Labor Issues

The Employee Free Choice Act's (EFCA) misleading name represents an effort by organized labor to grow union representation. The legislation contained a number of measures that would have negatively affect dealerships and businesses around the country.

In recent years organized labor attempted to push the Employee Free Choice Act (EFCA) through Congress. However, in 2010, when Republicans regained control of the House of Representatives, organized labor realized the legislation would be unable to gain a majority vote.

Organized labor changed its tactics. Instead of fighting its battle in Congress, it turned its efforts to the regulatory process and the National Labor Relations Board (NLRB) – the federal agency tasked with enforcing and interpreting the National Labor Relations Board Act. Enacted in 1935, it established the right of employees to choose to join a union and oversees interactions between private businesses and unions. Many of the board members appointed by President Obama have accepted a number of cases and decisions that work to enact portions of EFCA.

Three decisions recently promulgated by the NLRB pose a threat to business across the country:

First, in June 2011, the Department of Labor (DOL) proposed radical changes to the regulations that interpret Section 203 of the Labor-Management Reporting and Disclosure Act (LMRDA), which contains federal reporting and disclosure requirements regarding individuals and entities hired by employers “to persuade employees to exercise or not exercise or persuade employees as to the manner of exercising, the right to organize . . .” (Labor-Management Reporting and Disclosure Act; Interpretation of the “Advice” Exemption, 76 Fed. Reg. 36178). Employers and “persuaders” are obligated to file public reports with DOL, disclosing finances and other information if they engage in covered activity.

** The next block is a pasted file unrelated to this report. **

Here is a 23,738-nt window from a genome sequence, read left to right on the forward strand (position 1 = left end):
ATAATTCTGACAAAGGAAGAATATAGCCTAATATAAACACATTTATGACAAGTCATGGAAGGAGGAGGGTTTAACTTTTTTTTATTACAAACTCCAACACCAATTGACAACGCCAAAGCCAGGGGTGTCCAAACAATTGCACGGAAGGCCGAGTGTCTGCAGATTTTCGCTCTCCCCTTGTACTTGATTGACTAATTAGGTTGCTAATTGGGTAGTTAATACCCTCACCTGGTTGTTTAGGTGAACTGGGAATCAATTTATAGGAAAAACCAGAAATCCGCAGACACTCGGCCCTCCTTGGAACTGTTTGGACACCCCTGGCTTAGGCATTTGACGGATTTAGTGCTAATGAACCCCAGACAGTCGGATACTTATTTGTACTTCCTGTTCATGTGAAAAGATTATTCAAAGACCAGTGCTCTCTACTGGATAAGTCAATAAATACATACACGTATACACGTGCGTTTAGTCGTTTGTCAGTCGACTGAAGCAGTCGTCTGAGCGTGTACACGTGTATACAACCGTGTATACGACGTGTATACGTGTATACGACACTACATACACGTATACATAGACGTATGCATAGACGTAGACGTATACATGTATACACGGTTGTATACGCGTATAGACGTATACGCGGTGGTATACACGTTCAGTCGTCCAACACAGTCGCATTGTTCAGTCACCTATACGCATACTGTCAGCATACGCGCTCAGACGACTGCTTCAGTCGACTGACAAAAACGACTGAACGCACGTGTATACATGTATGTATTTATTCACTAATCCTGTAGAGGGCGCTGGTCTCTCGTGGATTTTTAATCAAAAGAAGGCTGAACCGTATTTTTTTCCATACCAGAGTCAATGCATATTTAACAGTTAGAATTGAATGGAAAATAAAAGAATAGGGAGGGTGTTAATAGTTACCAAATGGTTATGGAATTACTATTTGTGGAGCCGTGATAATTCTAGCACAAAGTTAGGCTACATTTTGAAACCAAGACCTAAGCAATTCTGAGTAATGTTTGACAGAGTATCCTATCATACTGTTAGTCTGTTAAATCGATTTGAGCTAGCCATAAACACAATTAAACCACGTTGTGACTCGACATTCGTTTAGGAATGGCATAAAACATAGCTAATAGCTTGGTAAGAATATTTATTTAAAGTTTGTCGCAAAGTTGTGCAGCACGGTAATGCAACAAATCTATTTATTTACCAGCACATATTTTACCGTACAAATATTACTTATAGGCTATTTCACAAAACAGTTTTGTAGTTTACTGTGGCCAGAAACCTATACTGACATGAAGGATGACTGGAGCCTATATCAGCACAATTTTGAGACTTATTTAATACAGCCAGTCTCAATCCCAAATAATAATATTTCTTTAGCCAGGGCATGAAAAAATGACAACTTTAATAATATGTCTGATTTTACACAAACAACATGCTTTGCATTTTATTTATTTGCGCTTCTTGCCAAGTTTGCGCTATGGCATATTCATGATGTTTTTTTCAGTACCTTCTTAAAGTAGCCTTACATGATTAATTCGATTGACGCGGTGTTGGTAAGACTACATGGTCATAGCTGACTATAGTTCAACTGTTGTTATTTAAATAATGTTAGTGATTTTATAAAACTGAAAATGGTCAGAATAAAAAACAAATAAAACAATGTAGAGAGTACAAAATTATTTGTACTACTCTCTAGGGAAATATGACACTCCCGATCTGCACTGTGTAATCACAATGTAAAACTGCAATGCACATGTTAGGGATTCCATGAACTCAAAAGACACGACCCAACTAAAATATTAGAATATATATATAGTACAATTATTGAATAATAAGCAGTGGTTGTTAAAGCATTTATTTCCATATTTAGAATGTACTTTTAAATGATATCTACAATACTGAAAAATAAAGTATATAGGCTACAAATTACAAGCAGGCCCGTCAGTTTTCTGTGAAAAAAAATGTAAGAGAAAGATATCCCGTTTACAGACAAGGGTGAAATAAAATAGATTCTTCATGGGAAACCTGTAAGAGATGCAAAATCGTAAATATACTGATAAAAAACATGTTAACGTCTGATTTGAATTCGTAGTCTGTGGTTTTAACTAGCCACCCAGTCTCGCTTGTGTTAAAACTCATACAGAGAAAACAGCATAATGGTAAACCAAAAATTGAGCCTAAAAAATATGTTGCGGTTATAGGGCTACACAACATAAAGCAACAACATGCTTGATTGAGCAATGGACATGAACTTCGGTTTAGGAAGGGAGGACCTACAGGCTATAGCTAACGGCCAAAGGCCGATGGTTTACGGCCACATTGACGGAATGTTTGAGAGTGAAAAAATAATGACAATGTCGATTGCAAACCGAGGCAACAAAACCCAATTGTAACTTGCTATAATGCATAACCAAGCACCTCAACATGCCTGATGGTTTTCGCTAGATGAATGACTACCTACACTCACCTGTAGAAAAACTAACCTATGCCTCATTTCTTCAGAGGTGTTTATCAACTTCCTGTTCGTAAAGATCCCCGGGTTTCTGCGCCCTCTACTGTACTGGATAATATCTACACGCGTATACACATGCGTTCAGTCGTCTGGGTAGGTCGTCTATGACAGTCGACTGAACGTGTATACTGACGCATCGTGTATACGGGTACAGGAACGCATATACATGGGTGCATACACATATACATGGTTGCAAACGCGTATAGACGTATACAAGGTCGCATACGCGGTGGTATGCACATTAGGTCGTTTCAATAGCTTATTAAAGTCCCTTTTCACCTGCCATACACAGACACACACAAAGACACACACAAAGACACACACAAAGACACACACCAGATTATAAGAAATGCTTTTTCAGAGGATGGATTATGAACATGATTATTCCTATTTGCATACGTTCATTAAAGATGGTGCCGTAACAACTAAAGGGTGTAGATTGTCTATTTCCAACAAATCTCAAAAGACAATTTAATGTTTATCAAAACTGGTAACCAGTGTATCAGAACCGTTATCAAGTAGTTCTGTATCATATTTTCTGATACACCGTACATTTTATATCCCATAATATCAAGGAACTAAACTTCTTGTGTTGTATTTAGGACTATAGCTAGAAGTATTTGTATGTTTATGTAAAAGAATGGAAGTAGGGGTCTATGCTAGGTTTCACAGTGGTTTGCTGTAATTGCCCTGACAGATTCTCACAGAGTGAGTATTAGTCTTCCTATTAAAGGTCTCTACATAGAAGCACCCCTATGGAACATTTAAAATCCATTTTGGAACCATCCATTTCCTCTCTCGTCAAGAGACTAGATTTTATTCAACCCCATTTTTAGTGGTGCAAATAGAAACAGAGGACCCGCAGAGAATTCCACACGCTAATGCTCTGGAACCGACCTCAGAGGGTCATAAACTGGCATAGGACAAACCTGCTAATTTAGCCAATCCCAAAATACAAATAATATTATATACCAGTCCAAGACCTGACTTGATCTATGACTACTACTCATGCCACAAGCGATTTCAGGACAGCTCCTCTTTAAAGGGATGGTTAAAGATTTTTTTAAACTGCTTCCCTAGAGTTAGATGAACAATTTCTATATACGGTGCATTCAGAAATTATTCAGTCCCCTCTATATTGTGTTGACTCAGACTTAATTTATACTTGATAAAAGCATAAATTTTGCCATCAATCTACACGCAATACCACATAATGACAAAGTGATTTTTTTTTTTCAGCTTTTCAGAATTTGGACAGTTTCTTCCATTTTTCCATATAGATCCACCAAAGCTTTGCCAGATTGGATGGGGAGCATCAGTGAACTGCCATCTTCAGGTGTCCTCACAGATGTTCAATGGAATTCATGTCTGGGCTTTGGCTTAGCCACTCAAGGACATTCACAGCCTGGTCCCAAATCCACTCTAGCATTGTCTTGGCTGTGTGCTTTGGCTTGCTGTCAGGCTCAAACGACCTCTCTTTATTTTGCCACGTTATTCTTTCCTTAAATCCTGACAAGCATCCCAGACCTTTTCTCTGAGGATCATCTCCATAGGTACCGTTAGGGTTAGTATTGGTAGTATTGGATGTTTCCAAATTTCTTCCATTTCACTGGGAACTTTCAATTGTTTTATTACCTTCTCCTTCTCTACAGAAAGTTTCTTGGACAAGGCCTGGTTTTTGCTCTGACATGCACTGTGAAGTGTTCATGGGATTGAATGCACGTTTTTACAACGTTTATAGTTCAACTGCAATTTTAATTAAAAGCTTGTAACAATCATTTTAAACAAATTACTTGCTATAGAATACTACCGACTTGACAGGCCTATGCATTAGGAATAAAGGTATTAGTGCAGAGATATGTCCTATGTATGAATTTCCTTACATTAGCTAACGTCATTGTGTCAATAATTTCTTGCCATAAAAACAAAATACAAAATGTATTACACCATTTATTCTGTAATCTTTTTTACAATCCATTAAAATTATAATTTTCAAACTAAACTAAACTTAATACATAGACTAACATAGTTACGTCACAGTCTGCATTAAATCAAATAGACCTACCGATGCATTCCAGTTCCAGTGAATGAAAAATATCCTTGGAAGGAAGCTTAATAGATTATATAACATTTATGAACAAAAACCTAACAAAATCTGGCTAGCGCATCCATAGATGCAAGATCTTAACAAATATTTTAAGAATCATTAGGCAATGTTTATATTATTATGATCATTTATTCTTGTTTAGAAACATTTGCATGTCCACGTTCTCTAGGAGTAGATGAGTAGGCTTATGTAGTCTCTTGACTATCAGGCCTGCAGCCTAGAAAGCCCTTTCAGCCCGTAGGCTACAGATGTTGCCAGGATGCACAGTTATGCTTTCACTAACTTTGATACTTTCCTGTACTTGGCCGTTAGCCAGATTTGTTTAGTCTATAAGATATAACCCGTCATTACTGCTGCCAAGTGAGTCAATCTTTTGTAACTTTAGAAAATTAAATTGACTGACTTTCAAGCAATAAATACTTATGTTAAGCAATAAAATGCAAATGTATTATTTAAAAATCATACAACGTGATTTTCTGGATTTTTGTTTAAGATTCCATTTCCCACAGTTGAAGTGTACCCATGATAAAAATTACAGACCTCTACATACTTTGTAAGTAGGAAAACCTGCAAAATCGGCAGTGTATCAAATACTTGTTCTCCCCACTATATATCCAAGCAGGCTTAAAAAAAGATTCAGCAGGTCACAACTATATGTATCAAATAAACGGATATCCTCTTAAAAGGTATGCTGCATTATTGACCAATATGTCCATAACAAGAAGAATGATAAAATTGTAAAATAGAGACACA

Since LMRDA was enacted, however, attorneys, trade associations, and other third party advisors and their clients (employers) have been exempt from these reporting requirements when they discuss union organizing with an employer as long as they do not directly interact with employees. DOL’s proposed rule would eliminate this “advice” exemption, and in doing so trample on rights to confidential legal advice. Furthermore, employers will likely be required to start filing persuader reports if they seek assistance on general workplace policies. Advisors could become persuaders merely by hosting conferences or meetings with a focus on labor relations. These changes are alarming, particularly considering that criminal penalties could be imposed for non-compliance.

The second and most significant of the Board’s recent actions is its August 26, 2011 ruling that sets the stage for the gerrymandering of elections and the organization of “micro-unions” (Specialty Healthcare and Rehabilitation Center of Mobile and United Steelworkers, District 9, 357 NLRB No. 83, 2011). The Board’s decision radically changes the standard for determining an appropriate bargaining unit for all of the estimated six million workplaces covered by the National Labor Relations Act.